History speaks up | The Daily Star
12:00 AM, October 27, 2007 / LAST MODIFIED: 12:00 AM, October 27, 2007

History speaks up


Pak forces and their collaborators killed top intellectuals at the fag end of Liberation War. This picture was taken from Rayer Bazar area on Dec 17, 1971.Photo: File Photo

After 36 years of independence Jamaat-e-Islami Bangladesh now denies its anti-liberation role when history speaks volumes about how its leaders and workers collaborated with the occupying Pakistan forces in mass killing, rape, looting and numerous other atrocities.
The remarks that Jamaat Secretary General Ali Ahsan Mohammad Mojaheed made after the talks with the Election Commission recently has left people across the country stunned.
Former chief justice and chairman of the Law Commission Mostafa Kamal yesterday told The Daily Star, “Now it is being said that no war criminal exists in the country. Maybe after some time it would be said that the Liberation War never took place. All this will mean we will be deprived of the real history.”
The war criminals have dared to make the audacious claim thanks to years of indifference to the demand for action against them, many observed.
Jamaat's active role against the independence has been documented in different publications including those by Jamaat itself during the war in 1971.
Thousands of people still bear the scars of war crimes by Jamaat-e-Islami and their student front Islami Chhatra Shangha (now known as Islami Chhatra Shibir), and some other groups such as Muslim League and Nizam-e Islami.
The incumbent Jamaat secretary general on Thursday told reporters, "In fact, anti-liberation forces never even existed."
At a rally in observance of ‘Badr Day’ on November 7, 1971, Mojaheed, who was president of East Pakistan Islami Chhatra Shangha, came up with a four-point programme that included ‘wiping Hindustan off the face of the earth’.
He said, “Move forward with your head held high and with the Quran in heart to materialise the programme. If necessary we will march up to New Delhi and fly the flag of greater Pakistan.”
Many research works, academic studies, accounts of both victims and collaborators, and publications including newspapers reveal that Mojaheed, who headed the Al Badr Bahini in Dhaka then, led the killings of the intellectuals only two days ahead of the victory of Liberation War.
He used to collect funds, organise armed trainings for Razakars, and persuade students and youths to join the paramilitary force designed to eliminate the freedom fighters.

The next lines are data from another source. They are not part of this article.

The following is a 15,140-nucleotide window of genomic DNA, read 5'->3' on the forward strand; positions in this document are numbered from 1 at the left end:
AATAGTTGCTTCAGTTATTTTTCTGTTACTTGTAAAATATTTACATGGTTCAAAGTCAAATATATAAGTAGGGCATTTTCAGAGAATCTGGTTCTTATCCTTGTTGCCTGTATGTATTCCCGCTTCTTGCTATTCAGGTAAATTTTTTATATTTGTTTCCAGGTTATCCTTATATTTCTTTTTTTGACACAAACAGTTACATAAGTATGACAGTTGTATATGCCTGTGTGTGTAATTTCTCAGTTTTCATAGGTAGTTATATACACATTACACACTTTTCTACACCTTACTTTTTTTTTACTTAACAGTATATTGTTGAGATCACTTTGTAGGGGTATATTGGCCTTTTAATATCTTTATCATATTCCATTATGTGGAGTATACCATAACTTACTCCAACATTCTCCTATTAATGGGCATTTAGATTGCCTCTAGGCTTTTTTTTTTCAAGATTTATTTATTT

Addressing a function of the Chhatra Shangha in Faridpur on September 15, 1971, he said, “Razakars and Al Badr forces and all other voluntary organisations have been working to protect the nation from the collaborators and spies of India. But unfortunately we observe that a section of political leaders like ZA Bhutto, Kawsar Niazi, Mufti Mahmud and Asghar Khan have lately been making objectionable remarks about the patriots.”
Jamaat formed Razakar Bahini and Al-Badr Bahini to oppose the freedom fight. ‘Razakar’ was established by former secretary general of Jamaat-e-Islami Moulana Abul Kalam Mohammad Yousuf while ‘Badr Bahini’ was comprised of the Islami Chhatra Shangha members.
Professor Dr Anisuzzaman, one of the nine-member committee formed by the government for making “Bangladesher Swadhinata Judhha Dalilpatra” (History of Bangladesh's War of Independence), told The Daily Star, “The documentary evidence that Jamaat had opposed the Liberation War is found in black and white in the then newspapers.”
The committee assigned by the information ministry on behalf of the Bangladesh government has compiled and published documentary evidence of the Liberation War in 15 parts.
Anisuzzaman said, “Al Badr and Al Shams (both the organisations collaborated with the occupation force) were formed following the initiative of Jamaat and Islami Chhatra Shangha. There is no room for doubt that they had killed many of our sons of soil including intellectuals.”
Ironically, the 1971 publications of The Daily Sangram, a newspaper known as the mouthpiece of Jamaat-e-Islami, carry evidence enough to expose Jamaat's anti-liberation role.
Study of history reveals that Razakars would organise drives against the freedom fighters and their families while the Badr Bahini would hunt down the people seeking freedom and kill them.
The Badr Bahini also organised seminars and distributed pamphlets in futile attempts to make Bangalis “believe in ideals of Pakistan and Islami philosophy of life from cultural and political view point.”
The September 8, 1971 issue of the Daily Sangram carried a news item headlined “Chhatra Shangha activists will protect each inch of Pakistan’s land”.